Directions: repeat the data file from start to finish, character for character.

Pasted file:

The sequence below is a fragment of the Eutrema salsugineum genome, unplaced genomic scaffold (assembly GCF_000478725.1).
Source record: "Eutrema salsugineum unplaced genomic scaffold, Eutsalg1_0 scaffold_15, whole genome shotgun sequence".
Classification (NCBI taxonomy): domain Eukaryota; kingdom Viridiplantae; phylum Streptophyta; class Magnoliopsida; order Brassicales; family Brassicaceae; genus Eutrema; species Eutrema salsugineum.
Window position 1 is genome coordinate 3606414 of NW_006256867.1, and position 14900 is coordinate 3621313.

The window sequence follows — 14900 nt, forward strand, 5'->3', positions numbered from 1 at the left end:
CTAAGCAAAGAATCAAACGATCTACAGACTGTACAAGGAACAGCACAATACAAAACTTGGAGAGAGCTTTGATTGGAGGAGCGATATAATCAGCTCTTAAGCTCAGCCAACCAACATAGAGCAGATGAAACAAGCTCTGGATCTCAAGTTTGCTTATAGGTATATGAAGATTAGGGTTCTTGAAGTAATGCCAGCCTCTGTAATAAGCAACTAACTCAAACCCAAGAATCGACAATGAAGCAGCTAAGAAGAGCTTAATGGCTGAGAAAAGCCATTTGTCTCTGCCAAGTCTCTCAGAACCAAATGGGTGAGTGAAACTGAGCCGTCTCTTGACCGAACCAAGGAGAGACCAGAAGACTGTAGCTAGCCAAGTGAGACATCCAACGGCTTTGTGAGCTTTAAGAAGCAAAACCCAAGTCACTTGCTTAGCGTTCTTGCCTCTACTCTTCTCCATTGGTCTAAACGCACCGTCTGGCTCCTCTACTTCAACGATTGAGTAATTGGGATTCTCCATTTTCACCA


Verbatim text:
The sequence below is a fragment of the Eutrema salsugineum genome, unplaced genomic scaffold (assembly GCF_000478725.1).
Source record: "Eutrema salsugineum unplaced genomic scaffold, Eutsalg1_0 scaffold_15, whole genome shotgun sequence".
Classification (NCBI taxonomy): domain Eukaryota; kingdom Viridiplantae; phylum Streptophyta; class Magnoliopsida; order Brassicales; family Brassicaceae; genus Eutrema; species Eutrema salsugineum.
Window position 1 is genome coordinate 3606414 of NW_006256867.1, and position 14900 is coordinate 3621313.

The window sequence follows — 14900 nt, forward strand, 5'->3', positions numbered from 1 at the left end:
CTAAGCAAAGAATCAAACGATCTACAGACTGTACAAGGAACAGCACAATACAAAACTTGGAGAGAGCTTTGATTGGAGGAGCGATATAATCAGCTCTTAAGCTCAGCCAACCAACATAGAGCAGATGAAACAAGCTCTGGATCTCAAGTTTGCTTATAGGTATATGAAGATTAGGGTTCTTGAAGTAATGCCAGCCTCTGTAATAAGCAACTAACTCAAACCCAAGAATCGACAATGAAGCAGCTAAGAAGAGCTTAATGGCTGAGAAAAGCCATTTGTCTCTGCCAAGTCTCTCAGAACCAAATGGGTGAGTGAAACTGAGCCGTCTCTTGACCGAACCAAGGAGAGACCAGAAGACTGTAGCTAGCCAAGTGAGACATCCAACGGCTTTGTGAGCTTTAAGAAGCAAAACCCAAGTCACTTGCTTAGCGTTCTTGCCTCTACTCTTCTCCATTGGTCTAAACGCACCGTCTGGCTCCTCTACTTCAACGATTGAGTAATTGGGATTCTCCATTTTCACCA